While still part of the EU, UK residents did not need to apply for a visa or residence permit to live in France. Since Brexit and the UK officially leaving the European Union earlier this year, things have changed.
All UK nationals resident in France need to apply for a new residency permit, which includes anyone with a European carte de séjour (even if marked permanent), applying for a second nationality, or who is married/in a civil partnership with a French or other EU national.
Please refer to the gov.uk website for full information on living in France for UK citizens.
As with any country, France offers a number of pros and cons for expats.
Moving to a new country is always going to be a culture shock. You might already speak the local language, which will certainly help ease you into your new surroundings, or you might be a complete novice.
It’s important to remember that, at first, being an expat can be hard. Of course, you’ll be having a great time exploring new cities, trying new foods, and indulging in new experiences – but being an expat in a new country can also be lonely and overwhelming. Preparing yourself with an insight into the general way of life in France, cost of living, and what to expect will give you a great headstart into your new lifestyle.
The laid-back French lifestyle is one of the biggest draws for many expats all over the world.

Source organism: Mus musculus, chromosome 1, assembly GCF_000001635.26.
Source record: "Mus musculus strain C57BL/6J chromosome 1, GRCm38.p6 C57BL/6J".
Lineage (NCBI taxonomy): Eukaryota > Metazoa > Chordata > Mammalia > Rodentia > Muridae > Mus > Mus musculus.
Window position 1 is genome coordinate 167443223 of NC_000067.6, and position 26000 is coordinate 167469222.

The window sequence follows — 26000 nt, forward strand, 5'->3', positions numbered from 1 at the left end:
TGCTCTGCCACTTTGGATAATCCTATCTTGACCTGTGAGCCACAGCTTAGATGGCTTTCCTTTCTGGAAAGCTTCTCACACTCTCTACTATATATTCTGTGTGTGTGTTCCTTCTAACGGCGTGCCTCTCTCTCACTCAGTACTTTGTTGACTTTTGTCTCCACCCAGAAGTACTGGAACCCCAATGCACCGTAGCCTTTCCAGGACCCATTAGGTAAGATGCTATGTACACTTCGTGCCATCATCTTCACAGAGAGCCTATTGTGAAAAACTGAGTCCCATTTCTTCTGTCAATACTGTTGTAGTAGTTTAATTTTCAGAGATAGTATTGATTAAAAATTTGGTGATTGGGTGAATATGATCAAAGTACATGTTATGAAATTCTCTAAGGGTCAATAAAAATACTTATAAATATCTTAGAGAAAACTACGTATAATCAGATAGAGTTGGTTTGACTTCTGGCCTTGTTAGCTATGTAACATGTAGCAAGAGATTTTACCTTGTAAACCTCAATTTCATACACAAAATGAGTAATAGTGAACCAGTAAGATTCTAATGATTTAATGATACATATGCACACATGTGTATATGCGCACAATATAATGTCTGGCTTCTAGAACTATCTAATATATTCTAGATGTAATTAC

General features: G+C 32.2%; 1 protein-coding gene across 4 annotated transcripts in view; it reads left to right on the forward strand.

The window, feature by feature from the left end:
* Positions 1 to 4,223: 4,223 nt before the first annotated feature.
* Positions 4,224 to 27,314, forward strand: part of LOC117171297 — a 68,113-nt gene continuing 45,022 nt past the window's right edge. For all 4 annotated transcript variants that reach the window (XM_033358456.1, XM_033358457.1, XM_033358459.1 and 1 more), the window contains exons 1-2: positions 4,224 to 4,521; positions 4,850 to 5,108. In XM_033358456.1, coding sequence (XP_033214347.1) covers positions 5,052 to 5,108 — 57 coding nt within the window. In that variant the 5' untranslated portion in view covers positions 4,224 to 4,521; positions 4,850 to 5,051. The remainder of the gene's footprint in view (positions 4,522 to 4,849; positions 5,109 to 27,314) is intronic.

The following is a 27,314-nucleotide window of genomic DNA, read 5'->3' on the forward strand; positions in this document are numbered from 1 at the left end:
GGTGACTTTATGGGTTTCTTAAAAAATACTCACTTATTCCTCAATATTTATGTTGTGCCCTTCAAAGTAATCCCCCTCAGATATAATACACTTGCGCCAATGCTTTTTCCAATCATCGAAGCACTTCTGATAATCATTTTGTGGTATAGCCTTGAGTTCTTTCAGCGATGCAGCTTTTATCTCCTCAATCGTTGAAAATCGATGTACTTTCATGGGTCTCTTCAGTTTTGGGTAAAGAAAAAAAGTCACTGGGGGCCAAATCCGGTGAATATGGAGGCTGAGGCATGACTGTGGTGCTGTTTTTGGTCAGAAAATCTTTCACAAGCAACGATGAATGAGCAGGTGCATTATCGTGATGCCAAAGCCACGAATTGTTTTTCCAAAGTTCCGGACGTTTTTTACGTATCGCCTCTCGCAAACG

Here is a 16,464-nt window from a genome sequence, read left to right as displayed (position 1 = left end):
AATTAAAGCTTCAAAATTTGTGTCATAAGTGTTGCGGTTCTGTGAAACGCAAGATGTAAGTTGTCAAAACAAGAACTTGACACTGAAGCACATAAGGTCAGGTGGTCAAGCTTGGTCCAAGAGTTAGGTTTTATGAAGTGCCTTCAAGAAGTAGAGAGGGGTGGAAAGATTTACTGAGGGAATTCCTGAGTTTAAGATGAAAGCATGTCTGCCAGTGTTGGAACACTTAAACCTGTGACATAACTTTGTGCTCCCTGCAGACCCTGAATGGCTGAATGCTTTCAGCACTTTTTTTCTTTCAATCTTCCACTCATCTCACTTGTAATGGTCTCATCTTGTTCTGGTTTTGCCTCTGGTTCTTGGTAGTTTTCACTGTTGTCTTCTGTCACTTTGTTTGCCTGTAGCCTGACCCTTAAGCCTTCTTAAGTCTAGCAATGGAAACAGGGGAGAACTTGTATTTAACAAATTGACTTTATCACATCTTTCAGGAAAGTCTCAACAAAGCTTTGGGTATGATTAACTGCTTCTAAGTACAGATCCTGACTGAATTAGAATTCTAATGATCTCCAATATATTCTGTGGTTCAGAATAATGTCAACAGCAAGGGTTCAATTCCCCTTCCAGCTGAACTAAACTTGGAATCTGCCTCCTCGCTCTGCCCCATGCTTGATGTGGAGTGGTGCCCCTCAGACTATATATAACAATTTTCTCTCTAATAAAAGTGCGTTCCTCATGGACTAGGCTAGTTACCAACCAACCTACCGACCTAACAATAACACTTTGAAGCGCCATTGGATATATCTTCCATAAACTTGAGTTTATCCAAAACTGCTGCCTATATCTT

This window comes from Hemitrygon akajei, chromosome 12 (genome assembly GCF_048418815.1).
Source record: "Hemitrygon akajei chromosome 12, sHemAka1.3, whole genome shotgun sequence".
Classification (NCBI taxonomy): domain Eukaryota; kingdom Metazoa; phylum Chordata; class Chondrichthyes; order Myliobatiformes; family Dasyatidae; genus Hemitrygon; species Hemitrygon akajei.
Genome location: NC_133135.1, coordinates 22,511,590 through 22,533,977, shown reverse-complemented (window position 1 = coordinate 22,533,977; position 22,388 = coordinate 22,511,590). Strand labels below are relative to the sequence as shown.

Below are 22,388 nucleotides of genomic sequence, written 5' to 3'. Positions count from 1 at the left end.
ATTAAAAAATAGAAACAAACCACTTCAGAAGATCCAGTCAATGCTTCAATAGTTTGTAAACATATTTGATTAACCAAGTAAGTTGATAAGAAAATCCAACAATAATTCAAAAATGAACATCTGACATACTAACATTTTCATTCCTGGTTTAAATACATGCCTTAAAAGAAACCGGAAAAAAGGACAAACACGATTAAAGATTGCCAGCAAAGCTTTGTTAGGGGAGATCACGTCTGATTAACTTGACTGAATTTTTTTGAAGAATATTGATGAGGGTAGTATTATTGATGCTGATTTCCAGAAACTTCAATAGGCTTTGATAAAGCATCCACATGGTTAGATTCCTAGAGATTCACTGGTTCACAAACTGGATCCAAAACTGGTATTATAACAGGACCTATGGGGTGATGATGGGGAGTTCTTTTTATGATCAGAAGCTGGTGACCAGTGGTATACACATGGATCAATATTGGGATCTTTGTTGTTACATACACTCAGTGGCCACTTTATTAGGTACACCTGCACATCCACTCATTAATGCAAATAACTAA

France is known for having an excellent work-life balance. The working week is capped at 35 hours, and overtime is paid double. If you’re moving to France for work, therefore, you can expect long leisurely lunch breaks strolling through Parisian parks, and making the most of your evenings browsing the markets and enjoying the ability to really take time to enjoy your new life.
The French lifestyle doesn’t centre around work or money necessarily – it’s more focused on enjoying the best moments of life. From cultural experiences, art, and fashion, to amazing food and world-class wine all in great company. Moving to France from a culture that prioritizes work may be a big shock at first, but you’ll soon come to love the emphasis on enjoying life’s pleasures in your new French home.
France is known for its love affair with fine dining and excellent wine, so it’s no surprise that sampling the many wonders of French cuisine is synonymous with the expatriate experience.
Dining in France is a leisurely experience not to be rushed. Don’t be surprised if a lunch out with colleagues turns into an hour plus event, with dinner parties and meals out with friends involving several courses over the course of the evening.
As Europe’s third largest country, the climate in France is fairly diverse depending on where you go and can be split into four distinct areas:
As a newly-arrived expat in France, it’s likely that you’ll be relying on public transport as a means of getting around your new home. Whether you simply need an efficient way of navigating your new city, or are looking for cheap and convenient transportation across the whole of France, the good news is that the country is well-equipped to help you get from A to B. The main modes of public transportation include: